Jumping Worms: The Upcoming Environmental Disaster

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Jumping worms: not your average passive earthworm! Click to see what I mean! Video: Wisconsin DNR 

In the recent blog article Earthworms are Bad News for North American Forests, I wrote about the problem of invasive European earthworms in North America and the damage they are doing to forests, but that may be only be the start. Ecologists are even more concerned about a co-invasion from three newer introductions: Asiatic jumping worms (Amynthas agrestisA. tokioensis and Metaphire hilgendorfi), also called snake worms or crazy worms. 

map of jumping worm distribution in Northeastern North America
Fairly recent map of jumping worm distribution in Northeastern North America. Photo: http://www.eomf.on.ca

They seem to have been introduced accidentally into the southeast United States in the 19th century, probably through contaminated nursery stock imported from Japan or Korea. But they’re spread into the North seems recent, within the last 15 years. They’re already present in all Northeastern US states and lately seemed to have pushed across the Midwest showing up here and there and now across the Rockies into Oregon and to have jumped the border into Ontario, Canada, although their presence is still very sporadic throughout this vast territory.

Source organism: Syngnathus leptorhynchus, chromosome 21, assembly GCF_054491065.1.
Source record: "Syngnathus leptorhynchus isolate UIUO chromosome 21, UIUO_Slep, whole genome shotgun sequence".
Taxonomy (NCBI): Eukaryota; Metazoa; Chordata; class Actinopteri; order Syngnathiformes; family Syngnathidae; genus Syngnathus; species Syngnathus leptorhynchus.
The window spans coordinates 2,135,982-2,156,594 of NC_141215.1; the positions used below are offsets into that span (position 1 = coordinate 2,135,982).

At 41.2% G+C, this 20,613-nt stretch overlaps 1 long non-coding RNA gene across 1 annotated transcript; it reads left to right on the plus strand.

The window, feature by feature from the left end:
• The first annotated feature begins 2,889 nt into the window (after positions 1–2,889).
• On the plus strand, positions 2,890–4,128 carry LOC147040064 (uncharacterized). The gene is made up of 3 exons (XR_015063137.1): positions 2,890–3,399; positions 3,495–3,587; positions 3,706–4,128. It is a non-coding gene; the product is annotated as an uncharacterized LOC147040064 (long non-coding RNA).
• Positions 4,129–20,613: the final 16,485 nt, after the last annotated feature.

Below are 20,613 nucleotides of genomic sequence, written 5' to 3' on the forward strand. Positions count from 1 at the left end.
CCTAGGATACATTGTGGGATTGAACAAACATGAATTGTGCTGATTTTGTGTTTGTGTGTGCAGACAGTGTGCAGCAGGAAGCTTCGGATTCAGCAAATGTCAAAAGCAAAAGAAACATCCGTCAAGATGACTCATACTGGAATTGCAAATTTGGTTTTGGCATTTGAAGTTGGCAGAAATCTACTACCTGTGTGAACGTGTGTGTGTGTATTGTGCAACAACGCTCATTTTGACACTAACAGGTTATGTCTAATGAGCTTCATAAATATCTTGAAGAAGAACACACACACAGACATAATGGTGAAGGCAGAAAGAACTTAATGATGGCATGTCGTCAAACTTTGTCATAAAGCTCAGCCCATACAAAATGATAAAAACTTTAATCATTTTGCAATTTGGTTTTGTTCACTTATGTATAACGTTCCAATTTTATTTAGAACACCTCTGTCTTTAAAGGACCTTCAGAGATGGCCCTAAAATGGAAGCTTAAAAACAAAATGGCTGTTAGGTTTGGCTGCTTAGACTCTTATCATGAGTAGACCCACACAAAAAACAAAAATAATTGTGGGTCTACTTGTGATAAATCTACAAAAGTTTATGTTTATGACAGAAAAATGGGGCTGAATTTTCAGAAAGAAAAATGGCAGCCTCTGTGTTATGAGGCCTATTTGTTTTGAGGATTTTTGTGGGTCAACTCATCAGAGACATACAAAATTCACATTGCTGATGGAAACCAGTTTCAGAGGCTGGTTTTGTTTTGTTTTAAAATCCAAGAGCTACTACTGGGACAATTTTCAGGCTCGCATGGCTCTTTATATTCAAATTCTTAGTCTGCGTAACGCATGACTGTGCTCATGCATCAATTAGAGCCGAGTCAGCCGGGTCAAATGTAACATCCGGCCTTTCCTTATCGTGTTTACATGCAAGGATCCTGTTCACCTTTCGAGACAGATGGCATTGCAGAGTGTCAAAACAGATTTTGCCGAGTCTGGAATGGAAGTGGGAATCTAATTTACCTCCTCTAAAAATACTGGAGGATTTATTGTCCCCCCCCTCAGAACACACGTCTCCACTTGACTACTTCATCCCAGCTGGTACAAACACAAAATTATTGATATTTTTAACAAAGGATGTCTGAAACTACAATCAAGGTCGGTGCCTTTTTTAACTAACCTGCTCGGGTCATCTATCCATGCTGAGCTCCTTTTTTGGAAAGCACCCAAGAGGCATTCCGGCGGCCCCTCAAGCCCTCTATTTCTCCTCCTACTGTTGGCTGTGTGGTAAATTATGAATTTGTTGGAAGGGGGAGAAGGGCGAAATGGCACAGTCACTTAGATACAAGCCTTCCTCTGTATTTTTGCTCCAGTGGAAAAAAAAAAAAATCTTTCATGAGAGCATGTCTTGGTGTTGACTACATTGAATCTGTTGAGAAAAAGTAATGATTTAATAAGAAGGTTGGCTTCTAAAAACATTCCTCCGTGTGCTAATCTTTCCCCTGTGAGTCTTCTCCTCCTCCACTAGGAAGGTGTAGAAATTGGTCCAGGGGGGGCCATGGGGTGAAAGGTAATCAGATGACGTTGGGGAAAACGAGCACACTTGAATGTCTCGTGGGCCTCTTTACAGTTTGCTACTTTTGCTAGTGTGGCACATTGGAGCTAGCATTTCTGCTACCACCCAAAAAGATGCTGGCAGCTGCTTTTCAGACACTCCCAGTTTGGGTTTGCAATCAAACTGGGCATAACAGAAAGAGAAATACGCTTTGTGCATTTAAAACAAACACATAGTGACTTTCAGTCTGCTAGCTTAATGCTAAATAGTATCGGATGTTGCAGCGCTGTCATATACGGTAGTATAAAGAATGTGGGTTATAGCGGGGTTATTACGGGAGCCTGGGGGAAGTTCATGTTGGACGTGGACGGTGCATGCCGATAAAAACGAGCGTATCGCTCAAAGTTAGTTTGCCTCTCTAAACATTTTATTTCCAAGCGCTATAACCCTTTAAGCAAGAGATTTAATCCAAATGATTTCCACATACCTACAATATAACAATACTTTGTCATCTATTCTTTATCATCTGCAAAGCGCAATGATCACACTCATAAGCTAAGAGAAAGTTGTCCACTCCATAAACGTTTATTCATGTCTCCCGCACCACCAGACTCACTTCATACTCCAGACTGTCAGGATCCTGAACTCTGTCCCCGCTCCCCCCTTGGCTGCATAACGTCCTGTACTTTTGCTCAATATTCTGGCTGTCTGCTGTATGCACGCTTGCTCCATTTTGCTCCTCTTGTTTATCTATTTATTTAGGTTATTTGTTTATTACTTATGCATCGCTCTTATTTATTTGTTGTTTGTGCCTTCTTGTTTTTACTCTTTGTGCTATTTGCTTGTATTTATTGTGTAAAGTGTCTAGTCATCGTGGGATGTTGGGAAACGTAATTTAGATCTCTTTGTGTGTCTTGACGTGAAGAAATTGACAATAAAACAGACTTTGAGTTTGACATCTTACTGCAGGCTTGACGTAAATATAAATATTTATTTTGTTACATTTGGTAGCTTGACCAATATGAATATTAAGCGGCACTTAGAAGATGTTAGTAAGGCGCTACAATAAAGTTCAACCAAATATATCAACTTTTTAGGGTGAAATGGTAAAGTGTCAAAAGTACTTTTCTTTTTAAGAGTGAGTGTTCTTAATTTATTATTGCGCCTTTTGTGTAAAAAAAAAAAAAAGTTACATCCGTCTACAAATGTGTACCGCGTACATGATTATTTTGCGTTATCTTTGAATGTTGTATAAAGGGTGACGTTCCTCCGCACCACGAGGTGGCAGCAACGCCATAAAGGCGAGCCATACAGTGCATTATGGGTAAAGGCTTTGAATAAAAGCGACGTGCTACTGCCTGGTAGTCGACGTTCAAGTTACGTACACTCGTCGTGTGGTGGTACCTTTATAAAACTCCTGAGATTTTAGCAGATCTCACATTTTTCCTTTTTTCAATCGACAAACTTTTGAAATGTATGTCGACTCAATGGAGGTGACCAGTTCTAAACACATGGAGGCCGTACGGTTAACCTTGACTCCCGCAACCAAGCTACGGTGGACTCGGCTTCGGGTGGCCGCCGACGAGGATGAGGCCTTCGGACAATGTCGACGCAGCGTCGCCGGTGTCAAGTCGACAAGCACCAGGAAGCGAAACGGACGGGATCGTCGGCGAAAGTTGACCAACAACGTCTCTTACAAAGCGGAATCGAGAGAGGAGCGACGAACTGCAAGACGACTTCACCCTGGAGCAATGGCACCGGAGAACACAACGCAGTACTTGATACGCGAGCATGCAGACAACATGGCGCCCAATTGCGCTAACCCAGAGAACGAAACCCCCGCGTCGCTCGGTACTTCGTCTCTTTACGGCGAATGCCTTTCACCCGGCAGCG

What Are They?

Single jumping worm on ground.
Jumping worm. Photo: Josef Gorres, University of Vermont

Jumping worms are large, plump earthworms, up to 8 inches (20 cm) in length, looking much like the common earthworm (Lombricus terrestris), also called nightcrawler or dew worm, but with a startling habit: they jump and thrash when disturbed! They’re very animated and tend to remain on the soil surface. Their subsequent movements are snakelike rather than wormlike, as they slither from side to side. As for why they’re called crazy worms, well, I think any earthworm that jumps when you bother it is likely just a bit crazy, don’t you? 

They’re not just present in northeastern North America. They’ve become established many other parts of the world. In the southeastern US, where they’ve been around for more than a century, they may be called Alabama jumpers or Georgia jumpers. In Europe, when they are also now present and spreading rapidly, a different series of Amynthas species seems involved.

How to Recognize Them

Comparison between nightcrawler and jumping worm.
The jumping worm has a smooth, light-coloured ring around its body compared to the raised, ridged, pink ring of a nightcrawler. Photo: EarthwormWatch.org